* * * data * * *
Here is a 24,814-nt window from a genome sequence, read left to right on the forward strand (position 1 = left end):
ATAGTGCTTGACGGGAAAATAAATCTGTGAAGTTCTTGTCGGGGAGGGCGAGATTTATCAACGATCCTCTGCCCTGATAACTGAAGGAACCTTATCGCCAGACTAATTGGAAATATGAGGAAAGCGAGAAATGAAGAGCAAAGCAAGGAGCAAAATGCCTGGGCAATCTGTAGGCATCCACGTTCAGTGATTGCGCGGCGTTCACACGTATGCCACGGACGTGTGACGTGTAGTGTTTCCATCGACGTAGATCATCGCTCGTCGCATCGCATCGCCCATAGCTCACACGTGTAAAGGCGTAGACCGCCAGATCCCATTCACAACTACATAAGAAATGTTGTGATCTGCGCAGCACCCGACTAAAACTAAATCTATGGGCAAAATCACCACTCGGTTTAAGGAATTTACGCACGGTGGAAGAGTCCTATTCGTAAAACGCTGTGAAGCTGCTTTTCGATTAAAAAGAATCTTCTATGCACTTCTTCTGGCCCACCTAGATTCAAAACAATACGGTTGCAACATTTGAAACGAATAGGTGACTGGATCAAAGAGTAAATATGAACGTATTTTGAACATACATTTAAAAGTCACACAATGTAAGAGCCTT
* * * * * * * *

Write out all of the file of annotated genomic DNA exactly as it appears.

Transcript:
Here is a 24,814-nt window from a genome sequence, read left to right on the forward strand (position 1 = left end):
ATAGTGCTTGACGGGAAAATAAATCTGTGAAGTTCTTGTCGGGGAGGGCGAGATTTATCAACGATCCTCTGCCCTGATAACTGAAGGAACCTTATCGCCAGACTAATTGGAAATATGAGGAAAGCGAGAAATGAAGAGCAAAGCAAGGAGCAAAATGCCTGGGCAATCTGTAGGCATCCACGTTCAGTGATTGCGCGGCGTTCACACGTATGCCACGGACGTGTGACGTGTAGTGTTTCCATCGACGTAGATCATCGCTCGTCGCATCGCATCGCCCATAGCTCACACGTGTAAAGGCGTAGACCGCCAGATCCCATTCACAACTACATAAGAAATGTTGTGATCTGCGCAGCACCCGACTAAAACTAAATCTATGGGCAAAATCACCACTCGGTTTAAGGAATTTACGCACGGTGGAAGAGTCCTATTCGTAAAACGCTGTGAAGCTGCTTTTCGATTAAAAAGAATCTTCTATGCACTTCTTCTGGCCCACCTAGATTCAAAACAATACGGTTGCAACATTTGAAACGAATAGGTGACTGGATCAAAGAGTAAATATGAACGTATTTTGAACATACATTTAAAAGTCACACAATGTAAGAGCCTT